Trump’s Coup Was Born Online



The movement has now done exactly what it promised. On Wednesday, a mob took over the Capitol building to stymie the certification of the presidential election. Members of Congress were told to take cover, and then to evacuate. One woman was shot and killed. The New York Times reports that the mob organized on the social-media platforms Parler and Gab, while BuzzFeed News reports that it also used Facebook.

The insurrection is the latest and, in some ways, the most alarming lesson in how online extremism can translate into offline violence, but it should be the least surprising. It was building in online spaces even before the election, and has been escalating ever since. The conversations were public, easily observable, and egged on by the president, who often engaged with them directly, and whose political career has been defined by whipping up paranoia and rage on the internet.

Naturally, the insurrectionists and their supporters have been celebrating all day. On the pro-Trump site TheDonald.Win—the new home of the banned Reddit forum r/The_Donald—forum users gathered for a “watch party,” cheering the mob on. Commenters called for those on the scene to find the “Congress filth,” and posted all-caps approval: “DEATH TO THE WEAK AND DECADENT REPUBLIC! HAIL TRUMP!” Some claimed to actually be at the Capitol, though they could have been posturing for a clearly receptive audience. “I just left … I had a pitchfork and it was heavy! It was damn amazing to see,” one wrote.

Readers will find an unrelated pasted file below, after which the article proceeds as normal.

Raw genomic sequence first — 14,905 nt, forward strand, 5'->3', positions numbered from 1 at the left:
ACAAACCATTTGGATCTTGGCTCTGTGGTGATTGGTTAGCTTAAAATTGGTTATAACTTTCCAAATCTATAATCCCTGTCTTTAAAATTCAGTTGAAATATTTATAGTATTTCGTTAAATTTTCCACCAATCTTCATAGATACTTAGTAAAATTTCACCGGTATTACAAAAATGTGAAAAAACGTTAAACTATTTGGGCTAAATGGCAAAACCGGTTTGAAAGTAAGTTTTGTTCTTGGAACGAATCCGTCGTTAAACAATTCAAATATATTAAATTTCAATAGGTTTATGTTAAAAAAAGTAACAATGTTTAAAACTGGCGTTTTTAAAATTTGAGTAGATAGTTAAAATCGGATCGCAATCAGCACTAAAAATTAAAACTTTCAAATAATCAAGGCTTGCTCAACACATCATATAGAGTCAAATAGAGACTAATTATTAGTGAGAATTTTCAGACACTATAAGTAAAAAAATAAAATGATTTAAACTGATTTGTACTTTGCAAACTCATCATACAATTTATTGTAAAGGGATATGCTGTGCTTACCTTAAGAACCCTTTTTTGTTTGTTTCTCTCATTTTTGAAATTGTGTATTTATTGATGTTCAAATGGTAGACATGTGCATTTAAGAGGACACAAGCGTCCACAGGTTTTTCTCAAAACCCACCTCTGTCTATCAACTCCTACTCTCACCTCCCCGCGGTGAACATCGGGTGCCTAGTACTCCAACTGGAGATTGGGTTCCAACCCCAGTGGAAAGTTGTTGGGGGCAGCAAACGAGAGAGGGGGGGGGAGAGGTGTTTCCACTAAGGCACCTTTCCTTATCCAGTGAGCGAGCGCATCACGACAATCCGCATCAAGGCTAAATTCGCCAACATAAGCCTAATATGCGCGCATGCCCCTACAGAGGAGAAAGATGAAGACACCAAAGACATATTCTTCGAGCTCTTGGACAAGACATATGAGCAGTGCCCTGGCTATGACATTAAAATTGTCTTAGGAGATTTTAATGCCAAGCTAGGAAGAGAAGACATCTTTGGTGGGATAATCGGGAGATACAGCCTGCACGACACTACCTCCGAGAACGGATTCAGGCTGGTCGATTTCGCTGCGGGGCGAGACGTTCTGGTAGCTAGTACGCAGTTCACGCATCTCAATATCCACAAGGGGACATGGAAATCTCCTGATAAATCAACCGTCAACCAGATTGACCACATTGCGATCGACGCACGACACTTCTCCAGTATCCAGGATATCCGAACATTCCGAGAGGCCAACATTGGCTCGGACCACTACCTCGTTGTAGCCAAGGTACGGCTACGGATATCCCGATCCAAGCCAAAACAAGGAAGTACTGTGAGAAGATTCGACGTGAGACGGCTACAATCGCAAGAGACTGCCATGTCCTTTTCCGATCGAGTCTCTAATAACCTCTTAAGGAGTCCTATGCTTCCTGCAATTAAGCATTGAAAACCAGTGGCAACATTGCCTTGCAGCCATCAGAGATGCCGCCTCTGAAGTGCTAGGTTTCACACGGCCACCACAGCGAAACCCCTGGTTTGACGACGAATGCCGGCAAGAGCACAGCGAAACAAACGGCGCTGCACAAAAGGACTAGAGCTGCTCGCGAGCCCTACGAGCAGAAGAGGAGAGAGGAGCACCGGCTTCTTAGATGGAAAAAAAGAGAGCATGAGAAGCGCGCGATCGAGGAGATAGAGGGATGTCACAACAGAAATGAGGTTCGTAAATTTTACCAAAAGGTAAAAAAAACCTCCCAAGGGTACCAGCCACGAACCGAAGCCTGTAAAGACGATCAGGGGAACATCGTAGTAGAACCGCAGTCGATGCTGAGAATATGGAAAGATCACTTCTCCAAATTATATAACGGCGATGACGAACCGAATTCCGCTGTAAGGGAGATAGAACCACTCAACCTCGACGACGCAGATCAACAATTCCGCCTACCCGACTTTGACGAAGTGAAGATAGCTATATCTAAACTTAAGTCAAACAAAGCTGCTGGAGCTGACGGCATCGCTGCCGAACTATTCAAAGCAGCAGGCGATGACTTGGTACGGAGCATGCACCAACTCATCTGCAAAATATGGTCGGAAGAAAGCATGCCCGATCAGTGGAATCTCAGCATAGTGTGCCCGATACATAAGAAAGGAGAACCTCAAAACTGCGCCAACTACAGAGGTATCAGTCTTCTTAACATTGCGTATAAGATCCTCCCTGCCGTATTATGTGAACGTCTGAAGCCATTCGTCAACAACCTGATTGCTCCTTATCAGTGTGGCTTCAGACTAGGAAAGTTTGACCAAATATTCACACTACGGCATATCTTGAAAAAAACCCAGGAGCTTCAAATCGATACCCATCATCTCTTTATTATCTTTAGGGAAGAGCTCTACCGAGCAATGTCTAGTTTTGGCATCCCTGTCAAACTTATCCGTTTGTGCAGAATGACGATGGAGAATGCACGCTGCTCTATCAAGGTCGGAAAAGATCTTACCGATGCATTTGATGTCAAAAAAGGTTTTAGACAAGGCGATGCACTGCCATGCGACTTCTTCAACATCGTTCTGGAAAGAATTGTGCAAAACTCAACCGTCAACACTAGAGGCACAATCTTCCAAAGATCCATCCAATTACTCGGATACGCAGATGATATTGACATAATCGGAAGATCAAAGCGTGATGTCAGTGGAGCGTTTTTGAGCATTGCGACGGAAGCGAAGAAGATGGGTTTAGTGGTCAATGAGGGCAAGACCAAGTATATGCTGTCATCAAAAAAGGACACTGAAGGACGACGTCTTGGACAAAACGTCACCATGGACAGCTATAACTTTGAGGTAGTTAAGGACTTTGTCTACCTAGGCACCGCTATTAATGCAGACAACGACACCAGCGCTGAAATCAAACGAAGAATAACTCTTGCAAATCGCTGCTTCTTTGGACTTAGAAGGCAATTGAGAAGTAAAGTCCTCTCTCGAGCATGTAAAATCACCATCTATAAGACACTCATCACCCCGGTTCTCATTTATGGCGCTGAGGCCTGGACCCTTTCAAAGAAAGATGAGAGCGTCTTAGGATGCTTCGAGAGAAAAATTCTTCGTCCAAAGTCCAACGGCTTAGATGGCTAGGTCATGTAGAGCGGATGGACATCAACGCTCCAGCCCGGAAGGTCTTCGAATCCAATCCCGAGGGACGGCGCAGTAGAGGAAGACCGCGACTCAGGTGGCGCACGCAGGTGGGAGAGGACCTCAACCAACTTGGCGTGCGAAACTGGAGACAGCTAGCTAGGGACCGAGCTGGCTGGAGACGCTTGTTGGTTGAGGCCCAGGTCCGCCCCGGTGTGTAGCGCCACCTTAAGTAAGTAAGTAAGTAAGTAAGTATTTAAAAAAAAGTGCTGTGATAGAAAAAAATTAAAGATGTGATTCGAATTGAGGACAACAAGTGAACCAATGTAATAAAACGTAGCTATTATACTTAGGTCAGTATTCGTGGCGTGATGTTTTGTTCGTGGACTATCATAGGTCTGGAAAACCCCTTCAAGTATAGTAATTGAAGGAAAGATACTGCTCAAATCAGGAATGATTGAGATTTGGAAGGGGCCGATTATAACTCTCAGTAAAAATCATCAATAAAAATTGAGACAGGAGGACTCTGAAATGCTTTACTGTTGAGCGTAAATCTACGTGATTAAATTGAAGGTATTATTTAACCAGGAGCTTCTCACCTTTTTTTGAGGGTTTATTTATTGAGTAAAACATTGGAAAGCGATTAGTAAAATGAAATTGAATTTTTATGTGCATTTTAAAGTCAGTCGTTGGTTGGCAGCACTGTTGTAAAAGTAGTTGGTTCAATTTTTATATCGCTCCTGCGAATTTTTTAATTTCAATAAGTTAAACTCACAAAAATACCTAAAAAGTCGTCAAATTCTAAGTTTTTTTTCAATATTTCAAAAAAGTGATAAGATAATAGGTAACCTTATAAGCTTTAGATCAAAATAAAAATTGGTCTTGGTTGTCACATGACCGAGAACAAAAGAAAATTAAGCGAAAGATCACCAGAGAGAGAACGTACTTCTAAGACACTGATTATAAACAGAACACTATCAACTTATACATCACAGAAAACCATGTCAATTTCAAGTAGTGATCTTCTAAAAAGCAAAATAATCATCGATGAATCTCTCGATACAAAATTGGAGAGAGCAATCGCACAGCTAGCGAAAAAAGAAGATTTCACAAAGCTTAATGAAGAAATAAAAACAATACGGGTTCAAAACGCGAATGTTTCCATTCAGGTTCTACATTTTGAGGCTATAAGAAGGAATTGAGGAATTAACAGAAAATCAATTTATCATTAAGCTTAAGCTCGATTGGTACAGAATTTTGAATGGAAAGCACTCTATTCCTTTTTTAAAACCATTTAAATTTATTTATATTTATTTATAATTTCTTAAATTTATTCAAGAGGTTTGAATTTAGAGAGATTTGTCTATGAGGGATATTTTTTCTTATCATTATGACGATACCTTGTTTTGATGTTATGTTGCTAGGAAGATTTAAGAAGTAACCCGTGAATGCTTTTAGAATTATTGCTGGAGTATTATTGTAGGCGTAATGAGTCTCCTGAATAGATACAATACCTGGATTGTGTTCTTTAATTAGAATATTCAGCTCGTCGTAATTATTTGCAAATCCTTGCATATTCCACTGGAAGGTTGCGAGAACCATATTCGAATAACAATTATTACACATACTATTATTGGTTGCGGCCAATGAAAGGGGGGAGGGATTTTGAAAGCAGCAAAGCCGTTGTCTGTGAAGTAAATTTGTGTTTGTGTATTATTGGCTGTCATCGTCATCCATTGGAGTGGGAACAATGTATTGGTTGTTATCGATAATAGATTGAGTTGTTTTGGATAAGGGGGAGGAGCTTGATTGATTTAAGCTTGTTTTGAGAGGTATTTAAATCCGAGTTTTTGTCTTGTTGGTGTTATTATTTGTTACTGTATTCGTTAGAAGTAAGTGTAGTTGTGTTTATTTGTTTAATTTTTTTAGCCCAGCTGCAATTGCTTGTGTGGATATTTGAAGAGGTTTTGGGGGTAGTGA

These celebrations were happening even on mainstream platforms. On YouTube, for example, The Verge found several pro-coup live-streams tagged #StopTheSteal, broadcasting from outside the Capitol. I watched another titled, in part, “DC the Day Has Come!!!” that had been running ads and collecting donations from viewers for three hours. (It was at $1,308 when it ended.) On Twitter, new tweets with the #StopTheSteal hashtag were posted every few seconds throughout the day. Users who had been tweeting #HoldTheLinePatriots ever since Election Day were still doing so, but now speaking literally. QAnon believers tweeted that what they were seeing was just like a movie, and the greatest one they’d ever seen. As of 11 a.m. ET on Thursday, many “Stop the Steal” Facebook groups were still online.

Now major platforms have to sift through the mess and make decisions about what they’re willing to tolerate and enable. Though they hesitated to moderate or deplatform Trump for much of his presidency, he’s pushed them to somewhat pointed action in the past several months. On Wednesday, Trump continued to monger conspiracy theories as the mob roamed the Capitol, tweeting that his vice president lacked the “courage” to illegally hand him the election. Twitter prevented retweets of Trump’s post about Pence, and added a warning label noting a “risk of violence.” It did the same when he tweeted a video telling the mob to go home before adding, “We love you. You’re very special.” And when he tweeted, shortly after, “These are the things and events that happen when a sacred landslide election victory is so unceremoniously & viciously stripped away from great patriots,” signing off, “Remember this day forever!”


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